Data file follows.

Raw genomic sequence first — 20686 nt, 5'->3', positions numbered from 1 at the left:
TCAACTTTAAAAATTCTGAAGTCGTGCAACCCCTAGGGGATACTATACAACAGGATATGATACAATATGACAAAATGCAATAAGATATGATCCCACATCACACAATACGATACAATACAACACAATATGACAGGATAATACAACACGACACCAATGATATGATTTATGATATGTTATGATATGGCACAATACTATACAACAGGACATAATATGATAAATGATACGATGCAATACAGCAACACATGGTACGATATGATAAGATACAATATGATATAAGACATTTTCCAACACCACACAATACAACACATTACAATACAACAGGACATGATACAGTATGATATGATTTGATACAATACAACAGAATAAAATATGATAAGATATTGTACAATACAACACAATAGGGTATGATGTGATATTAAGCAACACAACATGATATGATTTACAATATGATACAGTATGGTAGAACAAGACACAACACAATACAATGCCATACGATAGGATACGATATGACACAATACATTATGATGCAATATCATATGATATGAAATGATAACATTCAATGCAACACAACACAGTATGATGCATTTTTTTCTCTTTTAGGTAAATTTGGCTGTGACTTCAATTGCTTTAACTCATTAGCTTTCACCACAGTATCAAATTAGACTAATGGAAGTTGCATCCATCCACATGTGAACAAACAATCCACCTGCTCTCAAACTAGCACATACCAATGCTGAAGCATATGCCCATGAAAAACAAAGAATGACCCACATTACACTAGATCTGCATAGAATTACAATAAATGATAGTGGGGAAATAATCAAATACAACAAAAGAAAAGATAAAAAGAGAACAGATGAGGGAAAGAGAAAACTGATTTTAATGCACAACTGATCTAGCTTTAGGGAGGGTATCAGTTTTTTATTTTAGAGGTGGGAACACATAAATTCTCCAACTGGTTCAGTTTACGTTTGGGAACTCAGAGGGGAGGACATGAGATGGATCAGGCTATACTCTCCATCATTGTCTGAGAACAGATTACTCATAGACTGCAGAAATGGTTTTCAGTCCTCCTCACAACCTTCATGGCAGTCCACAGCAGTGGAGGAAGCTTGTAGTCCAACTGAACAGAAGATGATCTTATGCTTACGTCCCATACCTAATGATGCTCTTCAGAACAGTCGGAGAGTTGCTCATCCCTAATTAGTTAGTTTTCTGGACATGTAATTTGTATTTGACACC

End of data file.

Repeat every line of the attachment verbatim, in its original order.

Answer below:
Raw genomic sequence first — 20686 nt, 5'->3', positions numbered from 1 at the left:
TCAACTTTAAAAATTCTGAAGTCGTGCAACCCCTAGGGGATACTATACAACAGGATATGATACAATATGACAAAATGCAATAAGATATGATCCCACATCACACAATACGATACAATACAACACAATATGACAGGATAATACAACACGACACCAATGATATGATTTATGATATGTTATGATATGGCACAATACTATACAACAGGACATAATATGATAAATGATACGATGCAATACAGCAACACATGGTACGATATGATAAGATACAATATGATATAAGACATTTTCCAACACCACACAATACAACACATTACAATACAACAGGACATGATACAGTATGATATGATTTGATACAATACAACAGAATAAAATATGATAAGATATTGTACAATACAACACAATAGGGTATGATGTGATATTAAGCAACACAACATGATATGATTTACAATATGATACAGTATGGTAGAACAAGACACAACACAATACAATGCCATACGATAGGATACGATATGACACAATACATTATGATGCAATATCATATGATATGAAATGATAACATTCAATGCAACACAACACAGTATGATGCATTTTTTTCTCTTTTAGGTAAATTTGGCTGTGACTTCAATTGCTTTAACTCATTAGCTTTCACCACAGTATCAAATTAGACTAATGGAAGTTGCATCCATCCACATGTGAACAAACAATCCACCTGCTCTCAAACTAGCACATACCAATGCTGAAGCATATGCCCATGAAAAACAAAGAATGACCCACATTACACTAGATCTGCATAGAATTACAATAAATGATAGTGGGGAAATAATCAAATACAACAAAAGAAAAGATAAAAAGAGAACAGATGAGGGAAAGAGAAAACTGATTTTAATGCACAACTGATCTAGCTTTAGGGAGGGTATCAGTTTTTTATTTTAGAGGTGGGAACACATAAATTCTCCAACTGGTTCAGTTTACGTTTGGGAACTCAGAGGGGAGGACATGAGATGGATCAGGCTATACTCTCCATCATTGTCTGAGAACAGATTACTCATAGACTGCAGAAATGGTTTTCAGTCCTCCTCACAACCTTCATGGCAGTCCACAGCAGTGGAGGAAGCTTGTAGTCCAACTGAACAGAAGATGATCTTATGCTTACGTCCCATACCTAATGATGCTCTTCAGAACAGTCGGAGAGTTGCTCATCCCTAATTAGTTAGTTTTCTGGACATGTAATTTGTATTTGACACC